Growing up in Sydney, Kate Lewis spent most of her childhood in the textured coastal landscape of Jervis Bay. ‘Our house backed onto the bush where we spent our days getting lost, crafting and creating imaginary worlds,’ Kate says. ‘I have always been a tactile communicator using artmaking to connect and convey my emotions.’
Since then, a few things in Kate’s life have changed. She moved to Melbourne, gone to art school (three times) and just recently completed her Masters in Contemporary Art from the Victorian Collage of the Arts at Melbourne University.
‘It’s been a windy road to end up where I am today,’ Kate adds. ‘Painting and [being in] the bush have been the only constants in my life.’
The artist has only been painting full-time for the last few years, but her deep appreciation for the great outdoors already emanates from the dreamlike aesthetic of her paintings. There’s a lot of care behind her organic shapes, rich earthy colours, and layered brushstrokes beautifully immortalise the real-life scenes that Kate finds on her regular ‘expeditions’ in Victoria’s High Country and The Otways, alongside her memories of Jervis Bay.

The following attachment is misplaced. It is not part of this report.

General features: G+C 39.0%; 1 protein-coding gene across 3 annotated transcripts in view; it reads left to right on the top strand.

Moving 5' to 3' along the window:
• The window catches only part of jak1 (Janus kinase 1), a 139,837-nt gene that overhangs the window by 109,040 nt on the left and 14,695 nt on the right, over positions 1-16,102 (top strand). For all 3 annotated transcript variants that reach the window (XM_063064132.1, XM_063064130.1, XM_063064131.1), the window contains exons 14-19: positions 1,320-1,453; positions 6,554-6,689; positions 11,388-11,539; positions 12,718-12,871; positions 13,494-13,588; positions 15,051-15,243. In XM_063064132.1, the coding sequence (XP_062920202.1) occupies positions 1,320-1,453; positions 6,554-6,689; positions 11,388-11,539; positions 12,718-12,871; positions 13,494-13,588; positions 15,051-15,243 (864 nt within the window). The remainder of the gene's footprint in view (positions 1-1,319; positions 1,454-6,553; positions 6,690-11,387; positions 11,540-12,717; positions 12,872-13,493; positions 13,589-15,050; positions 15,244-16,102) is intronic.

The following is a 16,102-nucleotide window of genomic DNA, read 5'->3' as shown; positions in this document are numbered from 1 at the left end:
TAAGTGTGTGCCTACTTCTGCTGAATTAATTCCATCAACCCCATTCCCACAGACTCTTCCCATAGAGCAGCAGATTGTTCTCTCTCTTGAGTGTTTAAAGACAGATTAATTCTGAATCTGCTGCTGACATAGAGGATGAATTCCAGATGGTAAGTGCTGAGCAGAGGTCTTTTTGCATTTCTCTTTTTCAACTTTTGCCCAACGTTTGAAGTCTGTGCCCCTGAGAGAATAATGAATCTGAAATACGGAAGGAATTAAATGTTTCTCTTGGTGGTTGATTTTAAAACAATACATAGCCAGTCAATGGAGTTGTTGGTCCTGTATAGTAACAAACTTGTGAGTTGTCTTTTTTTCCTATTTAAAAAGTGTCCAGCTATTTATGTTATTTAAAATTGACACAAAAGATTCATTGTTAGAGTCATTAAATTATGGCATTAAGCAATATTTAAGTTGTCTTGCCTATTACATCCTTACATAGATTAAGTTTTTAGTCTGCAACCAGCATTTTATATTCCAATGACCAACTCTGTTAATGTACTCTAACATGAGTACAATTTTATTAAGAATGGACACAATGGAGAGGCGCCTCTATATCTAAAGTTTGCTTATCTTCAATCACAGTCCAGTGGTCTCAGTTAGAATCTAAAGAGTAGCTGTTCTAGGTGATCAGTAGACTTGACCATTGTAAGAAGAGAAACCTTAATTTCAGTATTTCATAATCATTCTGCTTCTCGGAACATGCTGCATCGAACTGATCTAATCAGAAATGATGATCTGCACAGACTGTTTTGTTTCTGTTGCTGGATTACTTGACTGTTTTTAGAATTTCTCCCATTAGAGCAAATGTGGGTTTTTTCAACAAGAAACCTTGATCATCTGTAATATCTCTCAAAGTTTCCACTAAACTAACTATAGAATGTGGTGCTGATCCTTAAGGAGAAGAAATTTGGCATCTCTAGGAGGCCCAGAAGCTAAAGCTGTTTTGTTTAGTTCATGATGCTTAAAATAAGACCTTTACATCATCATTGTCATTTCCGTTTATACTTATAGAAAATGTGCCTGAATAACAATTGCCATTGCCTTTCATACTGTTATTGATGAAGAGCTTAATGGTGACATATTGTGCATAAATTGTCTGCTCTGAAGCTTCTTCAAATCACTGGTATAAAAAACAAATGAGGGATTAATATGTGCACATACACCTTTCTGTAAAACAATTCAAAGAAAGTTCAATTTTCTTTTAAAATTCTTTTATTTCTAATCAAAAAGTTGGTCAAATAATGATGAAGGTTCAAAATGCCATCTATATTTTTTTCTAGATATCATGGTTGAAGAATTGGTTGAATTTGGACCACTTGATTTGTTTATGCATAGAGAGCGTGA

‘My painting practice is a distillation of those moments when you lay your eyes on something glorious – a kind of oily record keeping, if you like,’ she says. ‘For me, these moments spring up most commonly when out strolling in the bush. Of course, I could pen a diary entry or snap a photo, but words aren’t my closest friends, and the hard lines of digital photographs hardly do justice to the oil-laden Australian landscape.’
‘Oil paints are the obvious choice when evoking the languid lines of a eucalypt under the relentless sun – oils ooze and are forgiving. They shimmer with that harsh vividity of the Australian bush yet, in form, perfectly express its laconic and lazy lines.’
When she’s not working from her inner-city studio, or teaching art classes to a high school in the mountains, Kate really enjoys painting en plein air among the trees and quietude of the great outdoors – despite the unpredictable weather and ‘very cold fingers’!
See more of Kate’s work on her website here.